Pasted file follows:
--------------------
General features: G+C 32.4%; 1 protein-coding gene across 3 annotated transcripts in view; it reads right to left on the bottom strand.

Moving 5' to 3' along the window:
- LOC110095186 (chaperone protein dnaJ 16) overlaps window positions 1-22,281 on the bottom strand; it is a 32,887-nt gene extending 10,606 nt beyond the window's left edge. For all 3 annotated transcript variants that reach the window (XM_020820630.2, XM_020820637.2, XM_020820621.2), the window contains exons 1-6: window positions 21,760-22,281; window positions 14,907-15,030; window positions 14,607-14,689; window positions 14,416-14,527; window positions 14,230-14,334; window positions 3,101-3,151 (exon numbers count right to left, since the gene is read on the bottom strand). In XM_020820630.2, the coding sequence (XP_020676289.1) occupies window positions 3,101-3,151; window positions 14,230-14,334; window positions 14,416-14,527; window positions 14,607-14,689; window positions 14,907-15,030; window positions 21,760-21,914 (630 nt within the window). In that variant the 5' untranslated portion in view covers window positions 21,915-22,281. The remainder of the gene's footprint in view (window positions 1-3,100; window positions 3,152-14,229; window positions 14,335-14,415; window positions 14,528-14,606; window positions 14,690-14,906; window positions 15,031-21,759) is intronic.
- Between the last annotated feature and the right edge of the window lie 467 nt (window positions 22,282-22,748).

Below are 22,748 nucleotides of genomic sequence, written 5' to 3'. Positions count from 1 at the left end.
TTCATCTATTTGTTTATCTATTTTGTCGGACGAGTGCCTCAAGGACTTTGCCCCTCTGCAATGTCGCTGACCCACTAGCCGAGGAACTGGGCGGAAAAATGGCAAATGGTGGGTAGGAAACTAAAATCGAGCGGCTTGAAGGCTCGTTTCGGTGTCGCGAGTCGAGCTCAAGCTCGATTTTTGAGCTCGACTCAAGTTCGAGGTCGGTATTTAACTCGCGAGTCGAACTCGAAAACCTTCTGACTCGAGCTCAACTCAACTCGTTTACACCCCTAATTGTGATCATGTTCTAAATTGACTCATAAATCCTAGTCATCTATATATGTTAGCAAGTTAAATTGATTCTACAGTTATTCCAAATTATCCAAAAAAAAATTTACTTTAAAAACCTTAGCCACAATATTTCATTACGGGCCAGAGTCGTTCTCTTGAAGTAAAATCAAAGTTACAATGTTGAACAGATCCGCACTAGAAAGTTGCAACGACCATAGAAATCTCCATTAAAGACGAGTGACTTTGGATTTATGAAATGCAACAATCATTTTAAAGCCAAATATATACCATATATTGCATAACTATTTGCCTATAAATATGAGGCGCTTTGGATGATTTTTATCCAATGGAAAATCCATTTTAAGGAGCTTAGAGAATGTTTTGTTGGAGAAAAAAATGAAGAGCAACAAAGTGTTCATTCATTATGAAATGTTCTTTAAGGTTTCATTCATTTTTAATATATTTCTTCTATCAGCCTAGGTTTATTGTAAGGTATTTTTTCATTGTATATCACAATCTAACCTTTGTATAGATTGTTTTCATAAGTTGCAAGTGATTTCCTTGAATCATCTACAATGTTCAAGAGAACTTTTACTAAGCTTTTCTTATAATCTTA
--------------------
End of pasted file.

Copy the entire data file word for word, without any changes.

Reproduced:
General features: G+C 32.4%; 1 protein-coding gene across 3 annotated transcripts in view; it reads right to left on the bottom strand.

Moving 5' to 3' along the window:
- LOC110095186 (chaperone protein dnaJ 16) overlaps window positions 1-22,281 on the bottom strand; it is a 32,887-nt gene extending 10,606 nt beyond the window's left edge. For all 3 annotated transcript variants that reach the window (XM_020820630.2, XM_020820637.2, XM_020820621.2), the window contains exons 1-6: window positions 21,760-22,281; window positions 14,907-15,030; window positions 14,607-14,689; window positions 14,416-14,527; window positions 14,230-14,334; window positions 3,101-3,151 (exon numbers count right to left, since the gene is read on the bottom strand). In XM_020820630.2, the coding sequence (XP_020676289.1) occupies window positions 3,101-3,151; window positions 14,230-14,334; window positions 14,416-14,527; window positions 14,607-14,689; window positions 14,907-15,030; window positions 21,760-21,914 (630 nt within the window). In that variant the 5' untranslated portion in view covers window positions 21,915-22,281. The remainder of the gene's footprint in view (window positions 1-3,100; window positions 3,152-14,229; window positions 14,335-14,415; window positions 14,528-14,606; window positions 14,690-14,906; window positions 15,031-21,759) is intronic.
- Between the last annotated feature and the right edge of the window lie 467 nt (window positions 22,282-22,748).

Below are 22,748 nucleotides of genomic sequence, written 5' to 3'. Positions count from 1 at the left end.
TTCATCTATTTGTTTATCTATTTTGTCGGACGAGTGCCTCAAGGACTTTGCCCCTCTGCAATGTCGCTGACCCACTAGCCGAGGAACTGGGCGGAAAAATGGCAAATGGTGGGTAGGAAACTAAAATCGAGCGGCTTGAAGGCTCGTTTCGGTGTCGCGAGTCGAGCTCAAGCTCGATTTTTGAGCTCGACTCAAGTTCGAGGTCGGTATTTAACTCGCGAGTCGAACTCGAAAACCTTCTGACTCGAGCTCAACTCAACTCGTTTACACCCCTAATTGTGATCATGTTCTAAATTGACTCATAAATCCTAGTCATCTATATATGTTAGCAAGTTAAATTGATTCTACAGTTATTCCAAATTATCCAAAAAAAAATTTACTTTAAAAACCTTAGCCACAATATTTCATTACGGGCCAGAGTCGTTCTCTTGAAGTAAAATCAAAGTTACAATGTTGAACAGATCCGCACTAGAAAGTTGCAACGACCATAGAAATCTCCATTAAAGACGAGTGACTTTGGATTTATGAAATGCAACAATCATTTTAAAGCCAAATATATACCATATATTGCATAACTATTTGCCTATAAATATGAGGCGCTTTGGATGATTTTTATCCAATGGAAAATCCATTTTAAGGAGCTTAGAGAATGTTTTGTTGGAGAAAAAAATGAAGAGCAACAAAGTGTTCATTCATTATGAAATGTTCTTTAAGGTTTCATTCATTTTTAATATATTTCTTCTATCAGCCTAGGTTTATTGTAAGGTATTTTTTCATTGTATATCACAATCTAACCTTTGTATAGATTGTTTTCATAAGTTGCAAGTGATTTCCTTGAATCATCTACAATGTTCAAGAGAACTTTTACTAAGCTTTTCTTATAATCTTA